DeSantis taps Diaz to run DOE, state releases examples in ‘problematic’ books, and more

Diaz chosen to lead DOE: State Sen. Manny Diaz Jr. has been chosen by Gov. Ron DeSantis as the state’s next education commissioner. If approved by the state Board of Education on May 11, Diaz will replace Richard Corcoran, who announced last month that he was stepping down to return to private life and spend more time with his family. Diaz, a Republican from Hialeah Gardens, has been a supporter of DeSantis’ education initiatives and an advocate of charter schools and education choice. He’s currently an administrator for Doral College, a private school that is a part of Miami-based charter school company Academica. “For my entire career I have worked to improve the education system to serve Florida’s students, parents and teachers. I am excited to get to work continuing the mission of the governor to make Florida the education state,” Diaz said in a statement Thursday. News Service of Florida. Associated Press. Miami Herald and Tampa Bay Times. Sun Sentinel. Politico Florida. reimaginED. Florida Politics.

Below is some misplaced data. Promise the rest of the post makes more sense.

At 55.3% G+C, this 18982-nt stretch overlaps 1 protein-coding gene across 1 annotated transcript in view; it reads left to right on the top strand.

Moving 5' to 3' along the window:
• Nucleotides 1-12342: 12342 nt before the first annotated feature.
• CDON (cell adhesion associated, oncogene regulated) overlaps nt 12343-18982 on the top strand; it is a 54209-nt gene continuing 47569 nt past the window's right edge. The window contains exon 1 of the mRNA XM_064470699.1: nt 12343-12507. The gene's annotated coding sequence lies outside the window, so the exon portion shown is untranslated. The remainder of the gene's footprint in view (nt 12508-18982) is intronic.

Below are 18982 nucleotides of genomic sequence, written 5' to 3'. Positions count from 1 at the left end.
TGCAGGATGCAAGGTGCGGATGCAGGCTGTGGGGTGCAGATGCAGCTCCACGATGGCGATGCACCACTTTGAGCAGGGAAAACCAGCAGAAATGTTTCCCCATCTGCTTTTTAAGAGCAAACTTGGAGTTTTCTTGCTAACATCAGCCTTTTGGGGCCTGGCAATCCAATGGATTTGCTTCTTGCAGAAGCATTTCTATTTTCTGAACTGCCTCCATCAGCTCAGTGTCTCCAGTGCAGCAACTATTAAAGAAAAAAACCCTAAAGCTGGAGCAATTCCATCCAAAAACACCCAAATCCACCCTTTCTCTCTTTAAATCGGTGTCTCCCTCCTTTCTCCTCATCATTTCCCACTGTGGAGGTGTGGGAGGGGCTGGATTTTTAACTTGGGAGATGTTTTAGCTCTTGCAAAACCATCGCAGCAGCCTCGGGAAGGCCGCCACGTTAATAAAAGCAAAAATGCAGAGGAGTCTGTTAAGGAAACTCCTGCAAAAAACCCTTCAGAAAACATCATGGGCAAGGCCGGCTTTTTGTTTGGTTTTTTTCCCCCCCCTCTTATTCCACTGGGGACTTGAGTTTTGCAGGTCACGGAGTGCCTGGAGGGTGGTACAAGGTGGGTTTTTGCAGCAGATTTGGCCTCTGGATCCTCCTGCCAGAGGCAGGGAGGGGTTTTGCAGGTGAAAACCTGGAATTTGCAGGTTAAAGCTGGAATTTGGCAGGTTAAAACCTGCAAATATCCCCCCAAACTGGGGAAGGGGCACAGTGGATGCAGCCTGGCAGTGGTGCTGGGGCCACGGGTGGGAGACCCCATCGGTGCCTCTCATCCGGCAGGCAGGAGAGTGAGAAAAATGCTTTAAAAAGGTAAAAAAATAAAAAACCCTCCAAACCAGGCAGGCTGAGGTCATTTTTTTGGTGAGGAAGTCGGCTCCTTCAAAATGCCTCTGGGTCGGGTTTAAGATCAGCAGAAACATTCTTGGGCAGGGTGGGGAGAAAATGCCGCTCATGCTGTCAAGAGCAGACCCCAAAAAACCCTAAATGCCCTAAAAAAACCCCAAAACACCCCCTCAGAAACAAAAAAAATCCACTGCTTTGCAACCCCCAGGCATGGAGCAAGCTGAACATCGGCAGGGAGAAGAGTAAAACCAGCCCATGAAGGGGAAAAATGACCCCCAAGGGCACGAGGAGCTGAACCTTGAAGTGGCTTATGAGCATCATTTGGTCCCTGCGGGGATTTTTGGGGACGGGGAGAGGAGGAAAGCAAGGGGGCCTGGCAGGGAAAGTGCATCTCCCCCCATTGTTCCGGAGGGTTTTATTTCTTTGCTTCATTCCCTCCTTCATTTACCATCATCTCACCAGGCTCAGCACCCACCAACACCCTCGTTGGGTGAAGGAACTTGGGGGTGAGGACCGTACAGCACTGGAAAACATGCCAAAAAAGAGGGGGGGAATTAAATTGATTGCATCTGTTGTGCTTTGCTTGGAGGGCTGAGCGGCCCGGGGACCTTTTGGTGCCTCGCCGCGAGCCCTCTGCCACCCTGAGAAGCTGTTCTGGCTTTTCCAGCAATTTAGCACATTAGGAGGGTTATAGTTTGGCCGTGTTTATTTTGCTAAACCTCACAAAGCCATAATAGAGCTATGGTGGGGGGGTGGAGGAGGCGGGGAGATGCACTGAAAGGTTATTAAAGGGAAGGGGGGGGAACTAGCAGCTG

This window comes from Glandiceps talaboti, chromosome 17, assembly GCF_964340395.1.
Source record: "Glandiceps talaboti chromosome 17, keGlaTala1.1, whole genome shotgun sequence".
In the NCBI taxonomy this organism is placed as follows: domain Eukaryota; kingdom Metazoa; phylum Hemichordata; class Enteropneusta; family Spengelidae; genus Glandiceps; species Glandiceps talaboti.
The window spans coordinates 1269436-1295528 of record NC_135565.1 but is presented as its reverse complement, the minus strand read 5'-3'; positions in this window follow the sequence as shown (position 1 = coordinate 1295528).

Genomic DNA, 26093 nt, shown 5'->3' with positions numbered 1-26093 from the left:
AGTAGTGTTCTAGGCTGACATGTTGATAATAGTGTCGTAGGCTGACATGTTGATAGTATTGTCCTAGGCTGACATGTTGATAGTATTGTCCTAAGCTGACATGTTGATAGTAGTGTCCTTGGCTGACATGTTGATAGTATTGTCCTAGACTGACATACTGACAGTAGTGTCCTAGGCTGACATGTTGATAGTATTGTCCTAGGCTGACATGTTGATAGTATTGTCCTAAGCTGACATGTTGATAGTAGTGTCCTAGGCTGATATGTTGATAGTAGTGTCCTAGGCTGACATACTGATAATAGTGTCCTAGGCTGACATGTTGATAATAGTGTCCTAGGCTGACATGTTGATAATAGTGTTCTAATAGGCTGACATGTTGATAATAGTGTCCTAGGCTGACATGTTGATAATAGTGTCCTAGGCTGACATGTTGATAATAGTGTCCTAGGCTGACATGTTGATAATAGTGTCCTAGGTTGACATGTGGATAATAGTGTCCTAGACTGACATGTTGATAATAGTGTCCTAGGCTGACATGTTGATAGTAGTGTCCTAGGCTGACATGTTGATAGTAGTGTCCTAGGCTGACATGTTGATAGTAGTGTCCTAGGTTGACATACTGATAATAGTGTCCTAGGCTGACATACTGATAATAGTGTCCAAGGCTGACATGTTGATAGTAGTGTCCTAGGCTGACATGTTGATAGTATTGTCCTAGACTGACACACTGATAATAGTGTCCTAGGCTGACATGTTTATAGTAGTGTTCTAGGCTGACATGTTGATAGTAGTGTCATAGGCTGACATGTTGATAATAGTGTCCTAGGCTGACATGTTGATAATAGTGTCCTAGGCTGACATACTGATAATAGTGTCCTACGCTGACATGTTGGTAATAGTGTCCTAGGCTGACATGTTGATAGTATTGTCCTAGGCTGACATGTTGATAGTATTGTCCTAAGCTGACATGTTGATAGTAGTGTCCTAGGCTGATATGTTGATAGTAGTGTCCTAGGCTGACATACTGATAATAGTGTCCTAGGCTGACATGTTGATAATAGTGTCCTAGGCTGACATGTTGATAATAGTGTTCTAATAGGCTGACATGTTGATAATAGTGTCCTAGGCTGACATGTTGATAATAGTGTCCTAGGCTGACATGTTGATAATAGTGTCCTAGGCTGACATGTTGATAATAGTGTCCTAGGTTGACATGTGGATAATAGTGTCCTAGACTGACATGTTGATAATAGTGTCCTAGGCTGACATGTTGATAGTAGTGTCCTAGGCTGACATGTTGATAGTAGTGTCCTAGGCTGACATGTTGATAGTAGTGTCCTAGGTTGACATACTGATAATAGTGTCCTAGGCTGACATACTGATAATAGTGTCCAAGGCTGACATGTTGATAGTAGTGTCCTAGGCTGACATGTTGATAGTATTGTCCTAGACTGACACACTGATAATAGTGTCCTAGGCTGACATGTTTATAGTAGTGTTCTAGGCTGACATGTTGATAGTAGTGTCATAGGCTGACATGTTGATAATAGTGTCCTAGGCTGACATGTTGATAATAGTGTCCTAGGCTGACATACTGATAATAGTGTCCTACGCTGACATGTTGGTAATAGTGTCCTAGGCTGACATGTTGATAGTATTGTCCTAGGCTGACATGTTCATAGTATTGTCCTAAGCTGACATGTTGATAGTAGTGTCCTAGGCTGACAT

Math text examples: Six days after the Florida Department of Education rejected 54 math textbooks because they said they didn’t meet the state’s new learning standards or because they “contained prohibited topics” such as references to critical race theory or social-emotional learning, the department offered examples of what it calls “problematic” elements in the books. One of the examples, an item about algebraic expressions called polynomials, reads, “What? Me? Racist? More than 2 million people have tested their racial prejudice using an online version of the Implicit Association Test.” It then provides mathematical models to measure bias. Another said that a goal of a lesson on number sequencing was to have “students build proficiency with social awareness as they practice with empathizing with classmates.” The goal came under the heading of social-emotional learning. “These examples do not represent an exhaustive list of input received by the department,” read a statement issued by the DOE. Sun Sentinel. Miami Herald. WEAR. Tampa Bay Times. Palm Beach Post. Florida Politics. WTVJ. Washington Post.